June 3, 2008

G4C: Gaming the Class

Filed under: Uncategorized — tsladmin @ 2:42 pm

David Thomas, Justin Hollander
Urban planning as a curriculum
city systems, regional systems
wanted to teach young architects to learn to build using games
tend to think of urban planning as a design problem – if this then that
but cities don’t work that way
conflict happens in games, similar to how conflict happens in cities
looking for ways to empower the powerless, to provide access to people who have none
social justice component
ethically and morally try as hard as you can to look to the people who don’t have power and make decisions that affect them first (that’s how they train urban planners)
“oh, you teach SimCity” but it’s the worst game ever for teaching urban planning
games are about the themes for how conflicts are resolved in the real world
“let’s use some games”
Forest Hills Neighborhood in Boston
they built a version of FH in Second Life where they can interact and experiment
urban planning is the public’s interest in private property
what’s missing in SimCity? there’s no private property – nobody complains when you tear something down
it’s a weird model for how cities are designed
“the best you get out of SimCity is Stalinism” – David Thomas
teach them that’s not how cities work, but what games can you use next?
“dice wars” – what if the shapes are neighborhoods? shifting boundaries that are contested and constantly moving
there’s something competitive about cities
TransAmerica – most negotiation in cities is like this, in the open, even though there are secret motives that you won’t know about until it’s too late; might benefit you or hurt you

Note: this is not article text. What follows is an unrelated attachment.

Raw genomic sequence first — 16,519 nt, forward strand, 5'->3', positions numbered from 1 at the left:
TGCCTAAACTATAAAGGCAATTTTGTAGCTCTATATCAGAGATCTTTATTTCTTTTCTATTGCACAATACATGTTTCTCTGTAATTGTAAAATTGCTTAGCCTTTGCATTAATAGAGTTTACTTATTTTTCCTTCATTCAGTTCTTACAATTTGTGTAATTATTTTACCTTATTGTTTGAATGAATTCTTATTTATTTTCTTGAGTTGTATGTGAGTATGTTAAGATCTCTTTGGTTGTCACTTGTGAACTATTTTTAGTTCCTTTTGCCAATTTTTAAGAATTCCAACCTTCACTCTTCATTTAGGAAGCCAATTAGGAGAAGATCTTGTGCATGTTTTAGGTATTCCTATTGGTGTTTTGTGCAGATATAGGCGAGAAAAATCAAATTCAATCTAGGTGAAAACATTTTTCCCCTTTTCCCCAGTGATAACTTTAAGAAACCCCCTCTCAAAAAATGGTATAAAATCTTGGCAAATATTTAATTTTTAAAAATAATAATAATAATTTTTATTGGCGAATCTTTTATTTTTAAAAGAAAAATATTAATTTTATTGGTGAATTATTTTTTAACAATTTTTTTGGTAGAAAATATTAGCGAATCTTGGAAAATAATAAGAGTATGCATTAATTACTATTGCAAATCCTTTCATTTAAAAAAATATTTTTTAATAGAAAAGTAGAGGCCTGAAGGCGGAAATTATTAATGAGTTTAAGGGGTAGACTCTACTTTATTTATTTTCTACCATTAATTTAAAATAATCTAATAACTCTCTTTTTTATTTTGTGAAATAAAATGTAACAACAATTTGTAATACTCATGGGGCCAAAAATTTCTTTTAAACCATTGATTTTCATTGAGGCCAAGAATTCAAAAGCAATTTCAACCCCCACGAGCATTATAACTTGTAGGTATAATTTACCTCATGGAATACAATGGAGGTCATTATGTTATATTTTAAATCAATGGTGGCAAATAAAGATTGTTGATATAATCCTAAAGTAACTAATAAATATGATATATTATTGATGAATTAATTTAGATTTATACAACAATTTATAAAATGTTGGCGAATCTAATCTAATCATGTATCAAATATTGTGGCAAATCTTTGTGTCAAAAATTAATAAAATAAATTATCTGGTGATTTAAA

play the game for a little while and then talk about it
Carcassonne – it’s like chess; everything is out and everyone can see what is happening; constant negotiation to build the map, and the map for every game is different; this is how cities work – they’re all trying to maximize the map for themselves
nobody designed the neighborhood we’re in, designed how high the buildings are, etc.
environmental maps of the conflict that occurred to create
Fluxx – get the students playing tactically because the rules are always changing; a moving target where the goals and rules keep changing and you have influence over the rules, like when groups come together in cities to wield power to rewrite rules
even rules themselves and their systems are very fluid
people in the area couldn’t actually get in to access Second Life (challenge)
do games trivialize the subject matter?
it’s hard to get a community to care about issues until you can show them the effects
needs games he can teach in 5 minutes and that can be played in a short time
is now thinking about designing a planning card game to help fill this gap, currently shoehorning content
next year, plans to implement the “value of play” workshop into the class
tries to bring planning to life for students

1 Comment

  1. […] jenny wrote an interesting post today on G4C: Gaming the Class. Here’s a quick excerpt: […]

    Pingback by G4C: Gaming the Class — June 3, 2008 @ 9:49 pm

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